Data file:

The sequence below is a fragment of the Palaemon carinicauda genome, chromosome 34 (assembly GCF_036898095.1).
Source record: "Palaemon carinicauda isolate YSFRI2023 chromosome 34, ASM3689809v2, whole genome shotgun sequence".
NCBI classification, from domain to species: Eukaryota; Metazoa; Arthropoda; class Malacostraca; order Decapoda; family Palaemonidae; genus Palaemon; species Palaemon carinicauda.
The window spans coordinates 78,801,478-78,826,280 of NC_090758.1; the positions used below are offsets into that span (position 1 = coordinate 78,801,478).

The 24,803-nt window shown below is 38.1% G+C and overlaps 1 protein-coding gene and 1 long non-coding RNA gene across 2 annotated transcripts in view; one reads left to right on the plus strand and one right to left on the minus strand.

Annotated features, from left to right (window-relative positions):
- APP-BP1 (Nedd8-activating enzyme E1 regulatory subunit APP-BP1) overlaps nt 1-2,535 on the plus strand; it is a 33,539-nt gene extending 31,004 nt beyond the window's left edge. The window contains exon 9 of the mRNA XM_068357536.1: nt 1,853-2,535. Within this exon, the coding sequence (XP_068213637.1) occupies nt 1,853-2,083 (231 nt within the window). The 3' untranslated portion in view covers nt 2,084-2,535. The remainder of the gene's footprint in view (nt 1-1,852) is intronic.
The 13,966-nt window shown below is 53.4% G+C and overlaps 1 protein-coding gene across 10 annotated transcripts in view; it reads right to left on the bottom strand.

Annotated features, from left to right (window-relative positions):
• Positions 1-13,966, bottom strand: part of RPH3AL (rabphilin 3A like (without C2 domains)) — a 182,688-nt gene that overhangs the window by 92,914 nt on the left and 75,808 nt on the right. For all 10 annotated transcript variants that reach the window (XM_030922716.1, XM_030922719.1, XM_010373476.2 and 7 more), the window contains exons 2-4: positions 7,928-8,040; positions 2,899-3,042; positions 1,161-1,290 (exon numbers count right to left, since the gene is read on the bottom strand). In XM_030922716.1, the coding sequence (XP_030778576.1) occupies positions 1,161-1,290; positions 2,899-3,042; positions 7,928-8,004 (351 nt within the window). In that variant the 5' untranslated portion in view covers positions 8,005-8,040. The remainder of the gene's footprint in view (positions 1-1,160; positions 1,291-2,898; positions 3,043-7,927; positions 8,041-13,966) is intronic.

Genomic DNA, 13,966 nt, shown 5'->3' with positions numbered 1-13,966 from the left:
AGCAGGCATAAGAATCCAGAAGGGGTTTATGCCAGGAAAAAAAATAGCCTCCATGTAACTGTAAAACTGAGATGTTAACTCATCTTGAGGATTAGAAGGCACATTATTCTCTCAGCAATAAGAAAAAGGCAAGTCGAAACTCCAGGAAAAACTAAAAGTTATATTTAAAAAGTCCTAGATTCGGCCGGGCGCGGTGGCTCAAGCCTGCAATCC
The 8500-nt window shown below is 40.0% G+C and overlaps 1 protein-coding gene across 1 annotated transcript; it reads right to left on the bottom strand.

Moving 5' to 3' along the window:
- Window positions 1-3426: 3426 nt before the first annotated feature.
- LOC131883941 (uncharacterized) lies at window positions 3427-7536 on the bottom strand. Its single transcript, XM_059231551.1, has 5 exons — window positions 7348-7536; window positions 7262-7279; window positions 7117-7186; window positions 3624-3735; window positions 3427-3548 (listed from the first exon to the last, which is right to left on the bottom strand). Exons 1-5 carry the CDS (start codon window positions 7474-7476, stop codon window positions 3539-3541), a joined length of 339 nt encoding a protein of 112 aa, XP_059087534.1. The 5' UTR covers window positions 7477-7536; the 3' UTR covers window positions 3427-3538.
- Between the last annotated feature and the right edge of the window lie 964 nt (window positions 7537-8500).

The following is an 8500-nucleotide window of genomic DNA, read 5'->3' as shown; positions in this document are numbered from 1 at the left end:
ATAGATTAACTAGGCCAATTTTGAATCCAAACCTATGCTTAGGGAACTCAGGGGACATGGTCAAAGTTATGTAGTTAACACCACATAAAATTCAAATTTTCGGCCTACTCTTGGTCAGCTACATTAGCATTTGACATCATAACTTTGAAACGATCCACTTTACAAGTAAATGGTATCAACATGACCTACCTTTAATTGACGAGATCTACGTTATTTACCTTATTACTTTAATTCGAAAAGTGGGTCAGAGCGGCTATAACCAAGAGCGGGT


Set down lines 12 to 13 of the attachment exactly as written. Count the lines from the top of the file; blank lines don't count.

AGCAGGCATAAGAATCCAGAAGGGGTTTATGCCAGGAAAAAAAATAGCCTCCATGTAACTGTAAAACTGAGATGTTAACTCATCTTGAGGATTAGAAGGCACATTATTCTCTCAGCAATAAGAAAAAGGCAAGTCGAAACTCCAGGAAAAACTAAAAGTTATATTTAAAAAGTCCTAGATTCGGCCGGGCGCGGTGGCTCAAGCCTGCAATCC
The 8500-nt window shown below is 40.0% G+C and overlaps 1 protein-coding gene across 1 annotated transcript; it reads right to left on the bottom strand.